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Who Will Watch the Apple Watch?

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Designing and deploying devices like the Apple Watch Series 4 is the easy part. The hard part is building systems of care that actually improve health based on the information supplied by technology.

Years ago, when I was a medical student, one of my mentors regularly told us to order a test on a patient only if we knew how the result would change the plan of care. This was his way of teaching us the difference between data and actionable information. I was reminded of this foundational wisdom as I read reports and was interviewed about the new Apple Watch Series 4 (AW4) with fall-detection and electrical heart-rate sensor capabilities. It’s clear AW4 will generate new data. It’s less clear how that data can be harnessed to improve health outcomes in the real world.

Health IT has been “Data-Rich, Information Poor” (DRIP) for decades. It’s essential that data from devices like AW4 be turned into useful, actionable information. So, hoping to gain additional insights on some possible practical applications of AW4, I called up my old friend and colleague Deepak Talreja, M.D., F.A.C.C., a practicing interventional cardiologist and experienced medical informaticist.

There is exciting potential in devices like AW4. They represent a significant step on the journey towards the Internet of Things (IoT) for healthcare. As Talreja noted, “Similar innovations have already reached the marketplace—with step-counting and biometrics of ‘Fitbit’-type wearable devices, CardioMEMS™ for heart failure, and the Alivecor Kardia portable phone peripheral that also offers an optional e-cardiology ‘over-read’ for an additional monthly fee.”

Talreja and I agree that the widespread deployment of a diverse array of devices that connect, communicate and collaborate to promote better health is inevitable. While this vision is full of promise for the long run, it will face many challenges and limitations in the near term. Ultimately the “Iron Triad” of people, process, and technology will determine the success of these efforts so, it’s worth thinking about AW4 from this perspective.

“The competition between consumer-driven wearables and medical-grade devices will test the limits of HIPAA privacy laws, medical-provider and subspecialist access, the willingness of providers to evaluate nontraditional data streams both during scheduled visits and after hours, and medicolegal laws and precedents,” Talreja said. For devices like AW4, he concluded, “One key will be to ferret out what measurables are both useful and interpretable by consumers.”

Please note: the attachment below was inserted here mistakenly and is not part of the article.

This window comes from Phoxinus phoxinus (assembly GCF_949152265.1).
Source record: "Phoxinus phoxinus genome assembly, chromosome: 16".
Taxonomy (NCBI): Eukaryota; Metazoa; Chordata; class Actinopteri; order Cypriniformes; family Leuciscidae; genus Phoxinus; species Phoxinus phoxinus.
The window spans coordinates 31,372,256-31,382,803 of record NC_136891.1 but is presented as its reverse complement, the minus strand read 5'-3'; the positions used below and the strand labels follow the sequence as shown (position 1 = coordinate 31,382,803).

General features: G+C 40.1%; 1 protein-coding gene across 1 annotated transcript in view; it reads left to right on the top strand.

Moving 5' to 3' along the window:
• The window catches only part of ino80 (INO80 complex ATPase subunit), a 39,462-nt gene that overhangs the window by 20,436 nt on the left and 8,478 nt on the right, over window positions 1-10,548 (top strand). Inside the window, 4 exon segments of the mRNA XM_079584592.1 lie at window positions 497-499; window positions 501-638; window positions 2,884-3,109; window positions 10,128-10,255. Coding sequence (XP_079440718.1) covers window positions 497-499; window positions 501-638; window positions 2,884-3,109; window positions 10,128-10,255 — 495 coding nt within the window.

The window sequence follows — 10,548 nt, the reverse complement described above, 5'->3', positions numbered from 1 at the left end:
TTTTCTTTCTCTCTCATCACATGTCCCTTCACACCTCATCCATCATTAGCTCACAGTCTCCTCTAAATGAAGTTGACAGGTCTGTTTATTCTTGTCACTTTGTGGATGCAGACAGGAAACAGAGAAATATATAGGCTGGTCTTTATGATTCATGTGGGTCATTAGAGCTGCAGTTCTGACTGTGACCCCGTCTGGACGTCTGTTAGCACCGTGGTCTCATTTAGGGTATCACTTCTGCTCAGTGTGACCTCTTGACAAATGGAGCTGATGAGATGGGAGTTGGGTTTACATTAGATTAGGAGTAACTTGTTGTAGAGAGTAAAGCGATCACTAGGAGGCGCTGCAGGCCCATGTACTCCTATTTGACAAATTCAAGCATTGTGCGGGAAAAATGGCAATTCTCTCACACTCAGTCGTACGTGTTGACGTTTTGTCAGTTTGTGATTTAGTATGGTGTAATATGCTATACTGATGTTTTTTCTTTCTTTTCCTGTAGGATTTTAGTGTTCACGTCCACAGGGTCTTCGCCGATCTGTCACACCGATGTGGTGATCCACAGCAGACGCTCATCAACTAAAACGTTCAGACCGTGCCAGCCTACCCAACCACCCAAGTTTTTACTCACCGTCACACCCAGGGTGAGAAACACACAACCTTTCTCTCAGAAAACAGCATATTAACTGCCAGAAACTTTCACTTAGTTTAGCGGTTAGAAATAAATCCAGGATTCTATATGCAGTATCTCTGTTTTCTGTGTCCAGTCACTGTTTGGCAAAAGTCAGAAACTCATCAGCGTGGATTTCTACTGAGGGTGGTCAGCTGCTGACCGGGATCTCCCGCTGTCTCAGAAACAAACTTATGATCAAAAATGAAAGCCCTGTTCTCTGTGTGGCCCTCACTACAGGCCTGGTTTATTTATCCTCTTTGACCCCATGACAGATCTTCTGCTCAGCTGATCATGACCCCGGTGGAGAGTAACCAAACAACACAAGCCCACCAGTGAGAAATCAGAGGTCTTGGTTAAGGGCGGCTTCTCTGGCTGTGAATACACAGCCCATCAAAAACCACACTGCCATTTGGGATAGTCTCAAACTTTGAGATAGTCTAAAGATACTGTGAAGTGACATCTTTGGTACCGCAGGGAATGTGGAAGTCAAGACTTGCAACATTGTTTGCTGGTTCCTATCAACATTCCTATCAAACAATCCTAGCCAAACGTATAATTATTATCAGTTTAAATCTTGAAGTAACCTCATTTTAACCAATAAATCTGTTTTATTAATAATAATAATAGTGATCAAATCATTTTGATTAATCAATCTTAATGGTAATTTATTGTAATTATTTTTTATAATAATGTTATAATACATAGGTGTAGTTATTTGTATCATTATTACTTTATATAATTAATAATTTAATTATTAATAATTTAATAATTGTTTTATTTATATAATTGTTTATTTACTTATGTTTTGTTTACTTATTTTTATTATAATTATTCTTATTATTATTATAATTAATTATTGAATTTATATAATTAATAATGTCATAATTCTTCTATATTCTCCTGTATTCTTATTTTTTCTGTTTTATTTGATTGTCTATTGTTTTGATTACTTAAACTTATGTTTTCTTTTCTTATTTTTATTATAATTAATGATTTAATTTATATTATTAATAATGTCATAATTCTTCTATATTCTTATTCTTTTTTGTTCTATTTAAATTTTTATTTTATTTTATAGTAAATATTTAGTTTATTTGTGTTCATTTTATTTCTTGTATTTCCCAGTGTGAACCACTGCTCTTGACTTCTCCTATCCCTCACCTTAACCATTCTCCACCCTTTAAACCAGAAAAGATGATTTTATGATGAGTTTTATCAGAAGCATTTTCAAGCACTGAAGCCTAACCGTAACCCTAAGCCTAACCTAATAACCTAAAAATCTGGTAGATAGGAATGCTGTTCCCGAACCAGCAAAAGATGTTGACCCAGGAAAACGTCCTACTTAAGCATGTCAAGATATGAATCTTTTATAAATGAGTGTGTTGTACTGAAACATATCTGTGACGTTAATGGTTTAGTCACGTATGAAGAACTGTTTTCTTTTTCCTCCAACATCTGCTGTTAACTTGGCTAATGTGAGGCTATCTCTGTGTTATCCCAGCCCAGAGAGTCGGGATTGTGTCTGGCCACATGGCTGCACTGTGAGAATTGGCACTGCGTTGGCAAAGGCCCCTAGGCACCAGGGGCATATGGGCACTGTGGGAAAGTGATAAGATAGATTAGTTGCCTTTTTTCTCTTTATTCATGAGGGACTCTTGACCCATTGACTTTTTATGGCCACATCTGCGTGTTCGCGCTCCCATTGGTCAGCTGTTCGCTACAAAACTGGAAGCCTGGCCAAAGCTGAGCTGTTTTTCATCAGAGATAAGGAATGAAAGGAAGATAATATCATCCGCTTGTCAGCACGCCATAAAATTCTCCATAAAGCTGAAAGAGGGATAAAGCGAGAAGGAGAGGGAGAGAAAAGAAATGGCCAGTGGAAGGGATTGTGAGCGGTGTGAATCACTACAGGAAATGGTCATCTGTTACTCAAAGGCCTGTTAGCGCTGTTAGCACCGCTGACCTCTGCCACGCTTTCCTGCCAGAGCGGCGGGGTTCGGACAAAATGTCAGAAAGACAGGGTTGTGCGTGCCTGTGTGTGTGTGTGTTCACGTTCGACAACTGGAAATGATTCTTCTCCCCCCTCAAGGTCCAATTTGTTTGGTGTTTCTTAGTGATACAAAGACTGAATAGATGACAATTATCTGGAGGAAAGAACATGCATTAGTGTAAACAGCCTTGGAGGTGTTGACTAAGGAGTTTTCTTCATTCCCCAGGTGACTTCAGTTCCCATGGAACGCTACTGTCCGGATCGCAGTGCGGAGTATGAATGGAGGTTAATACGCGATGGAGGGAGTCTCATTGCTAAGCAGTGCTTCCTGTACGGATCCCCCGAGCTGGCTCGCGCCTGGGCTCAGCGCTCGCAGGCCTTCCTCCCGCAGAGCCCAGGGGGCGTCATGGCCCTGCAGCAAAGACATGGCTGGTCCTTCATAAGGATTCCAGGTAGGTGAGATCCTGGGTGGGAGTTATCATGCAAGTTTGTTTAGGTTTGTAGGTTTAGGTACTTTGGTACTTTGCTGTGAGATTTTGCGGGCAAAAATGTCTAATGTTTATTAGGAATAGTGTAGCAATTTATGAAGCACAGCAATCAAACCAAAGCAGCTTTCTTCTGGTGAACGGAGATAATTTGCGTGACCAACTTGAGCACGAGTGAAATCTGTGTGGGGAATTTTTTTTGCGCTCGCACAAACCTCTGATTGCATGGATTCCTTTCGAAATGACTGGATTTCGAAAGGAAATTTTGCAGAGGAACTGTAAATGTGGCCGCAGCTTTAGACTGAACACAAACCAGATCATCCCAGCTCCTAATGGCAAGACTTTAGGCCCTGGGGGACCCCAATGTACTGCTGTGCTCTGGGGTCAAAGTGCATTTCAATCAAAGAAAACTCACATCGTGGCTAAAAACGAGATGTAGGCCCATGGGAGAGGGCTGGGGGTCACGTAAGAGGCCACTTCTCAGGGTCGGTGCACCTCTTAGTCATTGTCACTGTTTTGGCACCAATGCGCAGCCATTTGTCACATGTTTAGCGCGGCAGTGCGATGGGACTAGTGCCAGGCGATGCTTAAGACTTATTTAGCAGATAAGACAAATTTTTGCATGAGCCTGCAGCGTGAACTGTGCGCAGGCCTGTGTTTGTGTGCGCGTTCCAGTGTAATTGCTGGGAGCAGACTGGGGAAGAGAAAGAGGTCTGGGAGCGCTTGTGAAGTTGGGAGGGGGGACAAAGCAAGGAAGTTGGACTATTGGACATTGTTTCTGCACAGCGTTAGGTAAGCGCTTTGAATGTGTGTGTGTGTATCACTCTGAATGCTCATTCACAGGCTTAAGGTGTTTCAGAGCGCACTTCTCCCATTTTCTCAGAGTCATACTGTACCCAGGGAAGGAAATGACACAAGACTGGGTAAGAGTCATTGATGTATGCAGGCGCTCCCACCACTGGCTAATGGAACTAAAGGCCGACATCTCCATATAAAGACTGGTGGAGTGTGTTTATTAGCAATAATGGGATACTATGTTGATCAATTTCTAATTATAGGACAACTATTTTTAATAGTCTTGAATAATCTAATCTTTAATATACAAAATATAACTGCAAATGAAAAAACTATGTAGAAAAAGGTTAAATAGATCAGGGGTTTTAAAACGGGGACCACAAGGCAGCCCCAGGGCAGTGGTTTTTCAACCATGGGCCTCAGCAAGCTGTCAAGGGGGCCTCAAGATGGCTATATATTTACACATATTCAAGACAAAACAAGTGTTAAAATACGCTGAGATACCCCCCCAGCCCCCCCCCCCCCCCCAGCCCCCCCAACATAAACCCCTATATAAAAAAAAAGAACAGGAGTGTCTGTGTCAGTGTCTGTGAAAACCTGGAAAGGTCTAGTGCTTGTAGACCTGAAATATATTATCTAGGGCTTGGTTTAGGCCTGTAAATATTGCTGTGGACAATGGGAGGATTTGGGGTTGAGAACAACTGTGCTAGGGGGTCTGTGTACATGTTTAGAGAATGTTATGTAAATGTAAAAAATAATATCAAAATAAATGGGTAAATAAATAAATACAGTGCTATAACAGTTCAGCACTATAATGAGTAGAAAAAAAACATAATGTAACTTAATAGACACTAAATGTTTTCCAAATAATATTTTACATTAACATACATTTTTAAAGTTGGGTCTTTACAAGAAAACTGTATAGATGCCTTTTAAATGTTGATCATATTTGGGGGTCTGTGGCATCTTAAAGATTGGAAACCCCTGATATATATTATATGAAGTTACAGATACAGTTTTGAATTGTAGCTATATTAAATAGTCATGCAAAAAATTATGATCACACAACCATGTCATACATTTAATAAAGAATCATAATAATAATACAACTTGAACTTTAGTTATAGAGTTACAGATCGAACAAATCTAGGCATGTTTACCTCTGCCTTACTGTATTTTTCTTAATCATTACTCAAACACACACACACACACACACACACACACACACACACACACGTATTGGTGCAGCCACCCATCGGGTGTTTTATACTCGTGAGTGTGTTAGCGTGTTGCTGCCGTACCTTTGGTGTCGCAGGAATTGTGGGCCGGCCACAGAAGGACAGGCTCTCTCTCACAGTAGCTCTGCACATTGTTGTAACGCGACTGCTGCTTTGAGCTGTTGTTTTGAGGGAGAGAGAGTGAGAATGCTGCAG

They will also test the reimbursement system since someone will have to cover the cost of all of this. The devices aren’t free. Providers are rightly reluctant to give their services away. It is unclear at this time who will pay for the device or services. Sure, some patients will pay out of pocket, but that’s not a scalable or sustainable approach.

The Limits of Technology

It’s important to be precise about capabilities when it comes to functions like electrocardiogram (ECG) production and analysis. AW4 is FDA-cleared to identify normal heart rhythms or signs of Atrial Fibrillation (AFib). Essentially, AW4 can tell if you are “fine” or should "get this checked out.” Also, it does not address other important, common and lethal cardiac arrhythmias like Ventricular Fibrillation.

AFib itself can be benign or lethal. Analysis based on the available FDA data suggests AW4 will have a positive predictive value of around 45 percent. This means more than half the time the ECG app flags a problem, it will be wrong. Throw in the expectation that the population of AW4 owners is likely to skew towards younger and healthier and the number of false positives will be even higher.

This raises the real possibility of needlessly scaring a lot of people and wastefully taxing an already overburdened healthcare system. Based on his experience with remote monitoring and consumer devices, Talreja points to theimportant implications of increasing utilization of primary care and subspecialty medical services, additional medical testing, and emergency room and urgent care visits by anxious patients who in some cases will be responding to monitoring artifacts.”

Interoperability with the rest of the health IT ecosystem is another big challenge. AW4 “interoperability” appears to be limited to production of a PDF. This will be highly limiting and potentially counter-productive. How will that PDF flow into the system of care in a timely and reliable manner? EHRs (electronic health records) are already overstuffed with PDFs which can be hard to find and are unstructured. Will this PDF be one more “needle” in that “haystack”? And who, exactly, is supposed to read and act upon these reports?

People and Process: Who is Watching the Watch?